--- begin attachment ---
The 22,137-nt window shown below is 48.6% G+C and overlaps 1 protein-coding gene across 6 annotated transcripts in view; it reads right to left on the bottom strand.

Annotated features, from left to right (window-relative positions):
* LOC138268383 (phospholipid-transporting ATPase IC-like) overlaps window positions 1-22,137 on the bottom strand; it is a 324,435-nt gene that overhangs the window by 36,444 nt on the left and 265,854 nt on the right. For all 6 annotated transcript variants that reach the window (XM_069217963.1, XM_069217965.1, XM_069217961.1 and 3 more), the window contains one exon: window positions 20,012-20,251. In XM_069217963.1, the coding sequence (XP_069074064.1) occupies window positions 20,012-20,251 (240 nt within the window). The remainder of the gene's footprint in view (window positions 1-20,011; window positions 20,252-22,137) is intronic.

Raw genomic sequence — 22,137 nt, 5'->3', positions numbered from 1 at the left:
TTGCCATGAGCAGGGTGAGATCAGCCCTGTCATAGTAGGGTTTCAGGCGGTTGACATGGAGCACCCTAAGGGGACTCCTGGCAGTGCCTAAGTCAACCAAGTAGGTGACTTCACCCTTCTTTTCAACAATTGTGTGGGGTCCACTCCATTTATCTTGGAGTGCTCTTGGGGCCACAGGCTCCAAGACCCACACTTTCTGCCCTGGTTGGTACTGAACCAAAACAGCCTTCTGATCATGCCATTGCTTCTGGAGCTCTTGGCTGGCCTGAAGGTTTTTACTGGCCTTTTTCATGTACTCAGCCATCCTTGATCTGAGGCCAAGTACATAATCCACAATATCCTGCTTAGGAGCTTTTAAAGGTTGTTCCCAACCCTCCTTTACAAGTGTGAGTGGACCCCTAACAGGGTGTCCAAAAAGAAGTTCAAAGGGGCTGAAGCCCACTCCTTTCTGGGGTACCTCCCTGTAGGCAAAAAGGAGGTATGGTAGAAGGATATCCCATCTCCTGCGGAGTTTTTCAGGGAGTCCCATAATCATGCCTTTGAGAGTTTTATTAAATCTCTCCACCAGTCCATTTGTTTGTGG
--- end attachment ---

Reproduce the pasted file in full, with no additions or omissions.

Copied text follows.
The 22,137-nt window shown below is 48.6% G+C and overlaps 1 protein-coding gene across 6 annotated transcripts in view; it reads right to left on the bottom strand.

Annotated features, from left to right (window-relative positions):
* LOC138268383 (phospholipid-transporting ATPase IC-like) overlaps window positions 1-22,137 on the bottom strand; it is a 324,435-nt gene that overhangs the window by 36,444 nt on the left and 265,854 nt on the right. For all 6 annotated transcript variants that reach the window (XM_069217963.1, XM_069217965.1, XM_069217961.1 and 3 more), the window contains one exon: window positions 20,012-20,251. In XM_069217963.1, the coding sequence (XP_069074064.1) occupies window positions 20,012-20,251 (240 nt within the window). The remainder of the gene's footprint in view (window positions 1-20,011; window positions 20,252-22,137) is intronic.

Raw genomic sequence — 22,137 nt, 5'->3', positions numbered from 1 at the left:
TTGCCATGAGCAGGGTGAGATCAGCCCTGTCATAGTAGGGTTTCAGGCGGTTGACATGGAGCACCCTAAGGGGACTCCTGGCAGTGCCTAAGTCAACCAAGTAGGTGACTTCACCCTTCTTTTCAACAATTGTGTGGGGTCCACTCCATTTATCTTGGAGTGCTCTTGGGGCCACAGGCTCCAAGACCCACACTTTCTGCCCTGGTTGGTACTGAACCAAAACAGCCTTCTGATCATGCCATTGCTTCTGGAGCTCTTGGCTGGCCTGAAGGTTTTTACTGGCCTTTTTCATGTACTCAGCCATCCTTGATCTGAGGCCAAGTACATAATCCACAATATCCTGCTTAGGAGCTTTTAAAGGTTGTTCCCAACCCTCCTTTACAAGTGTGAGTGGACCCCTAACAGGGTGTCCAAAAAGAAGTTCAAAGGGGCTGAAGCCCACTCCTTTCTGGGGTACCTCCCTGTAGGCAAAAAGGAGGTATGGTAGAAGGATATCCCATCTCCTGCGGAGTTTTTCAGGGAGTCCCATAATCATGCCTTTGAGAGTTTTATTAAATCTCTCCACCAGTCCATTTGTTTGTGG